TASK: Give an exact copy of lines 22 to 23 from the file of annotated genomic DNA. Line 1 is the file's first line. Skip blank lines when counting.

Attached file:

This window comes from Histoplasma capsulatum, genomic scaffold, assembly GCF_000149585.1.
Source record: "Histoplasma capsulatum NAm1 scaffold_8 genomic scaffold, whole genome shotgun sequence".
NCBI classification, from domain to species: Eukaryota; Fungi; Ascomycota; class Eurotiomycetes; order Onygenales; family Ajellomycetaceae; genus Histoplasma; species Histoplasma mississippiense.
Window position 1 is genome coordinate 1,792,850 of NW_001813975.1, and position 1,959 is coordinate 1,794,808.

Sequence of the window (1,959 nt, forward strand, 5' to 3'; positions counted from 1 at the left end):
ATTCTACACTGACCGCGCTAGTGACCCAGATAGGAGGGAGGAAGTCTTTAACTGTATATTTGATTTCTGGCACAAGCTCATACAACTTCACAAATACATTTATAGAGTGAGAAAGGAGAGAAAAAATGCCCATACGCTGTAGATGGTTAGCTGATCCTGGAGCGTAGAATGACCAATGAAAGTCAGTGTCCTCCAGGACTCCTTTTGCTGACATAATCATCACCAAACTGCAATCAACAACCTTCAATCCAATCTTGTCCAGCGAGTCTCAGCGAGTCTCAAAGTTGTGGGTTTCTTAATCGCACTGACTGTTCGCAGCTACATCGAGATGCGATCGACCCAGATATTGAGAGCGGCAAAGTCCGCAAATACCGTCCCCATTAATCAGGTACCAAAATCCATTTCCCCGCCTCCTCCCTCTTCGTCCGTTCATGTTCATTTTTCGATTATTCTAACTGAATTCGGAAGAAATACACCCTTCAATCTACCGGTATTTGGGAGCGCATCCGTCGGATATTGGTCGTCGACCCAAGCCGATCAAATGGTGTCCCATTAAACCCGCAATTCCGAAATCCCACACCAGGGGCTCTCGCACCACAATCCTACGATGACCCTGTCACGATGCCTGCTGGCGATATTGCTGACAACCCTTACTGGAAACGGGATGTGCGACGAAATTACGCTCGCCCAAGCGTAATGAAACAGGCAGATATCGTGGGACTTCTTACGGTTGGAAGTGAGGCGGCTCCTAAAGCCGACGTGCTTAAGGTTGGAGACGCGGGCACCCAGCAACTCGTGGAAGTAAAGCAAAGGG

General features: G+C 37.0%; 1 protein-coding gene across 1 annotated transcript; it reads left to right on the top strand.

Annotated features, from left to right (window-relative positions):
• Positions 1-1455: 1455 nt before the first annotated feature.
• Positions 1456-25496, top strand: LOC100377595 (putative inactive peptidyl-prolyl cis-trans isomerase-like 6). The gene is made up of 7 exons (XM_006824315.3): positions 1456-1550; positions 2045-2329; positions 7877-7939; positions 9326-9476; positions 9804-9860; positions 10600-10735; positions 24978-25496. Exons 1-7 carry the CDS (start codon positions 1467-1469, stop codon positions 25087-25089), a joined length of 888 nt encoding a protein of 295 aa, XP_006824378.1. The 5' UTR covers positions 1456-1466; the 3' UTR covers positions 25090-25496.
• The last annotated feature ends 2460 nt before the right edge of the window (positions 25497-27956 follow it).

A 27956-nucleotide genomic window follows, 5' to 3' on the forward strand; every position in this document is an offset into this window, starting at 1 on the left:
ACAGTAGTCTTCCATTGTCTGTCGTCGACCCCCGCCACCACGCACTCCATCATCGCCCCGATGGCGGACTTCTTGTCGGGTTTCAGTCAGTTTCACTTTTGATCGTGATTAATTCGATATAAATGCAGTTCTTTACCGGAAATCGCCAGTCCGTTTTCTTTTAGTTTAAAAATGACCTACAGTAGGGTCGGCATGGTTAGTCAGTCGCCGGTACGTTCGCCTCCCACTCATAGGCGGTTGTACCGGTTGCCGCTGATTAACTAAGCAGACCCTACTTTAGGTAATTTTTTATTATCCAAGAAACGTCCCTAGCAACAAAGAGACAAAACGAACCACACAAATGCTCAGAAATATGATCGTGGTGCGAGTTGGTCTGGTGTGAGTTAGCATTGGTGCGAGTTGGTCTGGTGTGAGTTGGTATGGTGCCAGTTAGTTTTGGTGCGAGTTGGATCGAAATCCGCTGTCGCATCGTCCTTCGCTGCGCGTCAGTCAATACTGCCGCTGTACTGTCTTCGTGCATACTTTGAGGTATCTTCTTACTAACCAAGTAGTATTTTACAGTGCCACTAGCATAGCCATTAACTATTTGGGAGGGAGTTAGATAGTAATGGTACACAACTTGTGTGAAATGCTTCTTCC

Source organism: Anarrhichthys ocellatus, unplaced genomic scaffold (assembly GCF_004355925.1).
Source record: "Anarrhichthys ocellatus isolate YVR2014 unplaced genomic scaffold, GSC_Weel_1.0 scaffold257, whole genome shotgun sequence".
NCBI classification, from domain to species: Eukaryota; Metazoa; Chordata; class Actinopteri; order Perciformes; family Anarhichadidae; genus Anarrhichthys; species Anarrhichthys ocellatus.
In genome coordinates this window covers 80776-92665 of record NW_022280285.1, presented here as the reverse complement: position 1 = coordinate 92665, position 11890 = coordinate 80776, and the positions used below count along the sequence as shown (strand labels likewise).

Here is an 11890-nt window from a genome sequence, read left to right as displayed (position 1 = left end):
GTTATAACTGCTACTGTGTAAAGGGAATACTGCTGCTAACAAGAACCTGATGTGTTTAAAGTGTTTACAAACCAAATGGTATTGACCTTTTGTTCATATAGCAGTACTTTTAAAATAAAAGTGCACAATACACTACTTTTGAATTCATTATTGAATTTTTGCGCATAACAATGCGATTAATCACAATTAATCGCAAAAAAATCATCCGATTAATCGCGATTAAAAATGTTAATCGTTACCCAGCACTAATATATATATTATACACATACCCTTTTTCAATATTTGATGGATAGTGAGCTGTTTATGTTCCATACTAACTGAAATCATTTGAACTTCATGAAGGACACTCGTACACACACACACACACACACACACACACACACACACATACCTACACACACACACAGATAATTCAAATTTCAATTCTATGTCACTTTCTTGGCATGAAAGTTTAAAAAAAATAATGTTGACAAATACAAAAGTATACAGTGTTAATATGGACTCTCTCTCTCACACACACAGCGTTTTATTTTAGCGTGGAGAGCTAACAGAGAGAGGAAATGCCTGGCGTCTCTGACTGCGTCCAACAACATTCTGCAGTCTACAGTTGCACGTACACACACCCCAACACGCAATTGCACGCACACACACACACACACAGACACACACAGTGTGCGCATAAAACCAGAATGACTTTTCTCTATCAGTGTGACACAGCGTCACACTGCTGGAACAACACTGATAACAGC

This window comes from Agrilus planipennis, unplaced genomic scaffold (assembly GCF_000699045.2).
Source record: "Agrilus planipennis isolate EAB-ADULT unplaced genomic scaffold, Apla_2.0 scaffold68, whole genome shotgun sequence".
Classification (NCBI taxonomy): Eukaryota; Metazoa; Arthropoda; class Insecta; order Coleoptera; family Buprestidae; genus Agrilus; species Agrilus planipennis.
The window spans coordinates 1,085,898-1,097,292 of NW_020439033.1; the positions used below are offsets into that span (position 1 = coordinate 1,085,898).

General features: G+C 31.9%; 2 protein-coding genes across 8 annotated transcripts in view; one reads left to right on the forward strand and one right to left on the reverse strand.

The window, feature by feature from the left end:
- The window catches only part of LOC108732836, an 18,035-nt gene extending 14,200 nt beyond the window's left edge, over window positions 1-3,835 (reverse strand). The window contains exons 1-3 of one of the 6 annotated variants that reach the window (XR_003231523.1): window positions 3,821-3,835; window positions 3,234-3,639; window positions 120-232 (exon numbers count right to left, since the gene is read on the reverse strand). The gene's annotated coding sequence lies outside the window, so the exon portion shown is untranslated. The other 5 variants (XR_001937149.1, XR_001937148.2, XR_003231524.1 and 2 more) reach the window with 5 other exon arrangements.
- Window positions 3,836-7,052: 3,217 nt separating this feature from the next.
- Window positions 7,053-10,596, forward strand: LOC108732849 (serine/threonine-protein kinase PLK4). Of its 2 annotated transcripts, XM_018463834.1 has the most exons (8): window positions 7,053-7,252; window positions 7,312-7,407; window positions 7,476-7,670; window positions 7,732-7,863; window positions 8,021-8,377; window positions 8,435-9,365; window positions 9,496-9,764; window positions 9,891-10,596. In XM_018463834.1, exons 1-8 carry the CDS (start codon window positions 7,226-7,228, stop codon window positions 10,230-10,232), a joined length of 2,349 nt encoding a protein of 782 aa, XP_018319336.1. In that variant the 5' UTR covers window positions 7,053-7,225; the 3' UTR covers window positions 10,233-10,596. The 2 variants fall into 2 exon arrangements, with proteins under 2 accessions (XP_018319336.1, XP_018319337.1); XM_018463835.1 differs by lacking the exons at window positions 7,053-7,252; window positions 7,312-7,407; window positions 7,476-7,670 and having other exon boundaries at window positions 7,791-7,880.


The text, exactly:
Classification (NCBI taxonomy): Eukaryota; Metazoa; Arthropoda; class Insecta; order Coleoptera; family Buprestidae; genus Agrilus; species Agrilus planipennis.
The window spans coordinates 1,085,898-1,097,292 of NW_020439033.1; the positions used below are offsets into that span (position 1 = coordinate 1,085,898).